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-   -   Beam Support Help (http://www.houserepairtalk.com/f32/beam-support-help-15957/)

brandonzeciri 05-09-2013 01:36 PM

Beam Support Help
 
I have an old 1 story motel that I am gutting and turning into a Martial Arts School.

The building is 120' long and 16' deep, and is constructed out of concrete blocks.

I assumed there wouldn't be a beam running down the center since it's only 16' wide - I was wrong. It's not technically a beam-beam, they simply butted four 2x4's together and just followed that all the way down the building.

Right now there are 8 different rooms so there are 7 walls that are helping support this beam. Would it be wise to place a supporter where each wall was, or is that not necessary? I really hate to put up all these supports because it's right in the middle of all my mat space.

Any help would be appreciated, I'm on a super tight budget and can't afford to get someone in to look at it.

nealtw 05-09-2013 02:12 PM

I gets even worse as each wall is a bairring wall sitting on a footing. The footing was likely designed to carry the load over the length of the wall. So to remove the wall and place a post on each end will or has a chance to be to much for the footing under it. How high are the ceiling, or the under side of the roof What ever you do, you will need the help of an engineer.
An engineer would look at your walls to make sure they are load bearing and what the load is. Perhaps sistering stronger joist to the old ones and a new wall front and back to support them.
I assumed you have a concrete floor. And welcome to the site.

CallMeVilla 05-11-2013 11:20 PM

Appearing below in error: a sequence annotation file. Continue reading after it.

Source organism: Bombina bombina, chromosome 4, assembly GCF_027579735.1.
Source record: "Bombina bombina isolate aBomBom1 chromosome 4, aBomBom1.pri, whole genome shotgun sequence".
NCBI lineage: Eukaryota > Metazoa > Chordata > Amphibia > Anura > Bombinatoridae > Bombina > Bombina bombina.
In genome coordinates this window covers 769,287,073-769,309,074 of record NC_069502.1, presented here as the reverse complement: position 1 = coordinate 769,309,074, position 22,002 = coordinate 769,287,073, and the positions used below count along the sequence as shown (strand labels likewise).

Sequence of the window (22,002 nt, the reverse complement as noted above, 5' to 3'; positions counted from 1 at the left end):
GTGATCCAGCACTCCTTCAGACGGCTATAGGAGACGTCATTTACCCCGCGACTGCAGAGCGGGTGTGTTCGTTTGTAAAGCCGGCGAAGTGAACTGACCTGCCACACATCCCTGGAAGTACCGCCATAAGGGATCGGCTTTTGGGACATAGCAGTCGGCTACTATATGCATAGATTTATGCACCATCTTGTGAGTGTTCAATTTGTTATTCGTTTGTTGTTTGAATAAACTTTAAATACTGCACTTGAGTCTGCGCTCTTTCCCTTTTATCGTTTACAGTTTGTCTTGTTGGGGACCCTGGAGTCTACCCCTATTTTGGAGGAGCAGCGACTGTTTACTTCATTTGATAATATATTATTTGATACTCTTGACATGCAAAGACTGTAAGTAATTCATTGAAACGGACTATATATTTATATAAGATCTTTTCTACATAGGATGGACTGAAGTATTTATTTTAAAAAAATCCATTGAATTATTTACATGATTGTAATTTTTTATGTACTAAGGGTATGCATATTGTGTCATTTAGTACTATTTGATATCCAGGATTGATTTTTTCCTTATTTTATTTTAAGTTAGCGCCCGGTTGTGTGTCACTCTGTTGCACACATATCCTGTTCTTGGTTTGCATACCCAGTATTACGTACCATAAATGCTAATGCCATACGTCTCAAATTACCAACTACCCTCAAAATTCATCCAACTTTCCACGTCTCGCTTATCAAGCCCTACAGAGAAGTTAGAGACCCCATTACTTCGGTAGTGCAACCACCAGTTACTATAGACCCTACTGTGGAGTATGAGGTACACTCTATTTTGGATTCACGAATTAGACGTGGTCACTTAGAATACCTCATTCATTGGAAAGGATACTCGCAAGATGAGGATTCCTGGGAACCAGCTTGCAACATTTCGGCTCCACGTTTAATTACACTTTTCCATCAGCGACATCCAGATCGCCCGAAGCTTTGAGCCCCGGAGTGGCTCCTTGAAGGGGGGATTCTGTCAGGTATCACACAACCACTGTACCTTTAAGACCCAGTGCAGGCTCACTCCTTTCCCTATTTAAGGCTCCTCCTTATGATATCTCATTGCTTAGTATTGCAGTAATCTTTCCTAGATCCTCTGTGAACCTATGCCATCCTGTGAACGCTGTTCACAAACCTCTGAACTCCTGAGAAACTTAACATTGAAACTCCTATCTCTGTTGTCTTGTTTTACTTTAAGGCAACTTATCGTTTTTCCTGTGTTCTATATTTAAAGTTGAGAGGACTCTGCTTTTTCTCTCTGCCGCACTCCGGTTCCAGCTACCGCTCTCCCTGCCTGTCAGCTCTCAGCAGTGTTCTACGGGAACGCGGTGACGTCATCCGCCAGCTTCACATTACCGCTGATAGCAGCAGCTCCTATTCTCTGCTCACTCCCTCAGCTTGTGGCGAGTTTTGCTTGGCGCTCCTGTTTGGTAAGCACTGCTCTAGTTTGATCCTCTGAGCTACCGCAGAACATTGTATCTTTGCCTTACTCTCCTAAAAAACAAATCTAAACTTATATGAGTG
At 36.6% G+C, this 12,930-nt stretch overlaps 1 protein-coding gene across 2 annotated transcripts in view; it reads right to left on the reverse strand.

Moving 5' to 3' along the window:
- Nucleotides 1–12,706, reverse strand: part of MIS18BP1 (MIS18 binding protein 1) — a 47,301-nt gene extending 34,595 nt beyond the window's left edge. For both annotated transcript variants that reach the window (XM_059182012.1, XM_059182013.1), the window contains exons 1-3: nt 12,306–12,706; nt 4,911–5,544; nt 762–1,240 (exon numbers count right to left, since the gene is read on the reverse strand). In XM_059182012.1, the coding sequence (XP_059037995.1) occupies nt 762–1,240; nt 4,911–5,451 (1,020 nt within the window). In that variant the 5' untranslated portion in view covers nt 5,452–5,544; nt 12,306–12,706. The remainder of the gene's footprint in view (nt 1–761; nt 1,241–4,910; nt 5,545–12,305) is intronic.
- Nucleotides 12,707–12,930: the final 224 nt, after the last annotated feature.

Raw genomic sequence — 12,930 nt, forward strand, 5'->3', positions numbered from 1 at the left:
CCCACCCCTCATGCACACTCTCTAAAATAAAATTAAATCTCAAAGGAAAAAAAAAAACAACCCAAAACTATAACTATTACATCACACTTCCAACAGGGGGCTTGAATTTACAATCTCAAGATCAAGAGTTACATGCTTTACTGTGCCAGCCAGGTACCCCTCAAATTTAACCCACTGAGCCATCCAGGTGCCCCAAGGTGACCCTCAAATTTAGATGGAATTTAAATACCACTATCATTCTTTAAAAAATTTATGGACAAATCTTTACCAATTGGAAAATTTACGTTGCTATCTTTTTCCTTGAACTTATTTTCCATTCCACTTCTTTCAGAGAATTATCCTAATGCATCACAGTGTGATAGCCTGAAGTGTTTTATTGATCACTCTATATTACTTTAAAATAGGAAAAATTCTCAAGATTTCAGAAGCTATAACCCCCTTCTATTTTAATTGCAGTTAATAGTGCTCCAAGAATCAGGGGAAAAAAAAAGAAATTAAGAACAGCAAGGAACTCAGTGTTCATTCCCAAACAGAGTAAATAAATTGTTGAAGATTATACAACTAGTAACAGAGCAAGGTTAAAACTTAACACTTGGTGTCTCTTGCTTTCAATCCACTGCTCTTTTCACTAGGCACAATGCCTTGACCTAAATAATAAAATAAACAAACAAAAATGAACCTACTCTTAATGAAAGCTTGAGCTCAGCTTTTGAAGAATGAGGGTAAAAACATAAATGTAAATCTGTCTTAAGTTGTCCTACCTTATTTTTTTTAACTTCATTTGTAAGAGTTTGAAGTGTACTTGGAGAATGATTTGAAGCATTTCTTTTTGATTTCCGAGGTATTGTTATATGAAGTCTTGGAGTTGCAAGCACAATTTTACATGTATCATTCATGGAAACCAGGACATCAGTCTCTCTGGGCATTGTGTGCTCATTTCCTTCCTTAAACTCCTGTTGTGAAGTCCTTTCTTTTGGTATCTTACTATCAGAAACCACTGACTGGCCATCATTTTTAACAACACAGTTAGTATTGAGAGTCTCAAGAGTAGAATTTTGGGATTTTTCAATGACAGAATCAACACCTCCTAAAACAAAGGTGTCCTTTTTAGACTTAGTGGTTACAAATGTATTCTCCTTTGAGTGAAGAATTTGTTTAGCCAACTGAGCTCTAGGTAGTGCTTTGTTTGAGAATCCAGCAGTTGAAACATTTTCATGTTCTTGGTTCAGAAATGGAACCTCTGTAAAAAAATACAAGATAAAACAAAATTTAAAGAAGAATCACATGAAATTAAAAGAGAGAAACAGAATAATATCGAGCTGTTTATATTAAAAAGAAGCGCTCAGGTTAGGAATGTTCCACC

Not sure how to read your description. At 120'x16', you would have had 8 rooms of equal size with a 16' wall for separation. The "non-beam" (doubled-up 2x4s) you describe must have run across the ceiling at the 8' mark to support the celining joists. The "non-beam" was supported in the wall and the similar "non-beam" butted against it in the wall for the next room.

Without drawing a picture, is that what you meant?

If I heard you properly, removing the interior walls will remove the support for these joist "non-beams" and the roof will collapse. The 120' span requires (1) engineered roof trusses to span the 16' room depth (means removing the entire roof structure and re-building the structure) or (2) posts to hold the proper joist beams (which will have to be bigger than doubled 2x4s due to the 15' span they must support. In essence, you will need posts every 15 feet down the center of the building to carry the roof and celing load.

Can you do #2? Sure. But you better get engineering, drawing and permits. Failing to do so would invalidate your building insurance. Failing to do so might result in a bad rebuild and serious structural issues. You will need to install temporary supports while you replace the doubled 2x4s and anchor the new posts properly. Depending on where you are (California?) you will also have important earthquake protection required or (Midwest, Florida?) possibly tornado or hurricane structure.

Could it be fun? YOU BET! God for it! :D


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